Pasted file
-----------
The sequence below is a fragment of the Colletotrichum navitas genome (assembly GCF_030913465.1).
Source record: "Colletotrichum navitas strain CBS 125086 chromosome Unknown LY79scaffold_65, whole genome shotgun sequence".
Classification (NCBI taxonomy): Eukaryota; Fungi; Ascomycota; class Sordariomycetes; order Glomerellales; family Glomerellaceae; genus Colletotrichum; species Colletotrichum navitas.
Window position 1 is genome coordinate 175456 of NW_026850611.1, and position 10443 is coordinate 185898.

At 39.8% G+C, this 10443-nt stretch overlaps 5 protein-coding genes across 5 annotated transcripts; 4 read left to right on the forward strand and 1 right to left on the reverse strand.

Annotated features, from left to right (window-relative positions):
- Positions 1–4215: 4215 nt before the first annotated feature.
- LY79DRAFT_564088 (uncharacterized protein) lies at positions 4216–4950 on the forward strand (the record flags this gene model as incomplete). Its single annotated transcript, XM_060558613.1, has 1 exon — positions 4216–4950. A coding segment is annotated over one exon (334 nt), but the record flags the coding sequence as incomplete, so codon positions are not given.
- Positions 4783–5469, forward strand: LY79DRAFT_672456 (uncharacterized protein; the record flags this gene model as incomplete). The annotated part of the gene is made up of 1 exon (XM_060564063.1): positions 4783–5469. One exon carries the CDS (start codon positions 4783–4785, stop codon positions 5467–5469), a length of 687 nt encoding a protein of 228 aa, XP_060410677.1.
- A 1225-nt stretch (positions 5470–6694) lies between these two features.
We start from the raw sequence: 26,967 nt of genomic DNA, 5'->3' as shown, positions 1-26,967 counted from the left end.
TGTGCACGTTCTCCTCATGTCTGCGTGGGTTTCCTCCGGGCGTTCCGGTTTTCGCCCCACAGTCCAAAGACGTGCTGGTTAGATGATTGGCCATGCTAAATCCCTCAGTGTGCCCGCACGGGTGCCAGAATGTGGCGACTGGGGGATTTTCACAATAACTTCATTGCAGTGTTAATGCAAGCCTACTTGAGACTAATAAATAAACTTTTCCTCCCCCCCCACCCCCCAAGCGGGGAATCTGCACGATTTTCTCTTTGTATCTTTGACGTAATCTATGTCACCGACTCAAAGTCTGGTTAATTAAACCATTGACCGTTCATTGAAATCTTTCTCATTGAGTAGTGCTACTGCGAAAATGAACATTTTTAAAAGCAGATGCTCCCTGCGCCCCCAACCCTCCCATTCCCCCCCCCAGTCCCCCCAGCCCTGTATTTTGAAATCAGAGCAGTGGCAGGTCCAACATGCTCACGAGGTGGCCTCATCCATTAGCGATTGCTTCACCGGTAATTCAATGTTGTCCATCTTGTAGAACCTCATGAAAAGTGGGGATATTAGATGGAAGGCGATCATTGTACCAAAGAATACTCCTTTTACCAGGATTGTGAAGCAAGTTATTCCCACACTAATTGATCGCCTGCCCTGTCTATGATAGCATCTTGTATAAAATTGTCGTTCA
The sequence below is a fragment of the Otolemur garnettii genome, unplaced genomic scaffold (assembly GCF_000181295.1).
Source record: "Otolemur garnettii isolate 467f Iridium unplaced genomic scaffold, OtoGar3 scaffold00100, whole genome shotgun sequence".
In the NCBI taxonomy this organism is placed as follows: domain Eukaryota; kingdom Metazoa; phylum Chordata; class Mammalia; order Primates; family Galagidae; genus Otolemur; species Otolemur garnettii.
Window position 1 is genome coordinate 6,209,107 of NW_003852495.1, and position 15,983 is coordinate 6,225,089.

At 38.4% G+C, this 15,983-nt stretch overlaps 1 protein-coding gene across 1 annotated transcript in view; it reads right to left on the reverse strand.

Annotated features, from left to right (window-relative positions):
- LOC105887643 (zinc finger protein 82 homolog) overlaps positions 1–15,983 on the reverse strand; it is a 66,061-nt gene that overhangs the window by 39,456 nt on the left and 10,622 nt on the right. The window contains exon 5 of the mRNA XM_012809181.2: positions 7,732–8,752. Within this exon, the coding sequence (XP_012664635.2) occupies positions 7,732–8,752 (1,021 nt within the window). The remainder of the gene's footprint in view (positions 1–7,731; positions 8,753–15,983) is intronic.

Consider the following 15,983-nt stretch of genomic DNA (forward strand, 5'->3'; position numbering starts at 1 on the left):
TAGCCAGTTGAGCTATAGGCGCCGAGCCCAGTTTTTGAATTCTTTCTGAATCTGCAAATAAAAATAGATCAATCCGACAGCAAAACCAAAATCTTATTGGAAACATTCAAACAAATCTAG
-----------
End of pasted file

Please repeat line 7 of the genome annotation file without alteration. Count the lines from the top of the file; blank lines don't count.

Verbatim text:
- Positions 1–4215: 4215 nt before the first annotated feature.